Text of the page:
Performance Tuning Windows [Part 1]


So it goes without saying (well, almost) that a well tuned machine makes life less stressful. 

Sometimes I have to use other people’s computers and it amazes me how much punishment they abide by letting their system get so slow.

These next few posts will pertain to increasing the performance of your Windows XP or Vista machine without sacrificing a quality experience.

The first thing to do is determine what you’ll be using the computer for. 

If the graphical fun element is of no interest to you (you’re using a server product or if you prefer better performance over user interface candy), then the logical place to go to is in the System Properties. 

On Windows XP, just right click on "My Computer" and click on the "Advanced" tab, then click on the settings button in the Performance group box.

You can see from the Window below, on Windows XP you can override the settings which Windows determines for you and specify your own options.

For Windows XP, it is running on my Tablet PC (running with a display of 800 x 600), so I’ve selected the "Adjust for best performance" option.

performance

You have the same options on Windows Vista, but it’s harder to get to.  I’ve opted for custom settings on Vista, which I’ll post here later today.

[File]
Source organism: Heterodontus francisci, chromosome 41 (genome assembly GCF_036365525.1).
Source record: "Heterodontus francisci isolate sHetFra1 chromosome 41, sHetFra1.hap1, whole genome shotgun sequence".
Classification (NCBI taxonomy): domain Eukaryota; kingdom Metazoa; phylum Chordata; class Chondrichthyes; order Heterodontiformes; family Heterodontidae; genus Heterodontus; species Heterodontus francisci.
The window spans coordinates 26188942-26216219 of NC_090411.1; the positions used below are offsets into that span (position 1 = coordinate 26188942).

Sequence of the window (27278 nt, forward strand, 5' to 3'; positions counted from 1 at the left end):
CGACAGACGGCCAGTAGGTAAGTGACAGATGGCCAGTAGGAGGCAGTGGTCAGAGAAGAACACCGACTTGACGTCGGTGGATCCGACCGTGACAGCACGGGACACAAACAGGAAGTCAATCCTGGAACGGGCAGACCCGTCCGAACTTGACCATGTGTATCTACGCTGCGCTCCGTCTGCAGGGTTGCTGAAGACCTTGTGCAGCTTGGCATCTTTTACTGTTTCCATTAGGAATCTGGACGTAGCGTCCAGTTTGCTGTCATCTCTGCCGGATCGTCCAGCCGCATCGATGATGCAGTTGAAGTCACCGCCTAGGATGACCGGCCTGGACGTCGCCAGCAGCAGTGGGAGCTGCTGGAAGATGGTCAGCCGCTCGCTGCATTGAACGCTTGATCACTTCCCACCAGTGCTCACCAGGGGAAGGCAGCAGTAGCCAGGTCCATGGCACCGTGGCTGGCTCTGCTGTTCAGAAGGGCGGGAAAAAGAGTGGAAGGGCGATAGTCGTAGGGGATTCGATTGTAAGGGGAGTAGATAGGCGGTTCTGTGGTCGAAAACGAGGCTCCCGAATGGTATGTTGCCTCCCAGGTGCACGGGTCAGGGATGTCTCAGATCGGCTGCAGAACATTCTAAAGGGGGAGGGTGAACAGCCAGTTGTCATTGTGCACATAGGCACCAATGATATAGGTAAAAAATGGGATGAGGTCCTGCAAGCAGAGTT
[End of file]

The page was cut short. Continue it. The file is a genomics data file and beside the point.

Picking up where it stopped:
The graphical goodness is nice but comes at a cost some times.  With the settings changed I experienced a huge performance boost from my tablet. 

The decision to reduce UI features was easy to make on the basis that the physical display is so small, and the performance gains made it worthwhile to disable.

Next post will discuss Windows Services, processes and some other options you only get with Windows Vista.  Later in the series we will introduce (or reintroduce) you to the Performance Monitor and also explain what the "svchost" process is and why you should understand it better.

Lastly, we’ll look through the Windows registry to find nasties which could be affecting your enjoyment of the Windows platform.

/R


About Rob Sanders

IT Professional and TOGAF 9 certified architect with nearly two decades of industry experience, 18 years in commercial software development and 11 years in IT consulting. Check out the "About Rob" page for more information.

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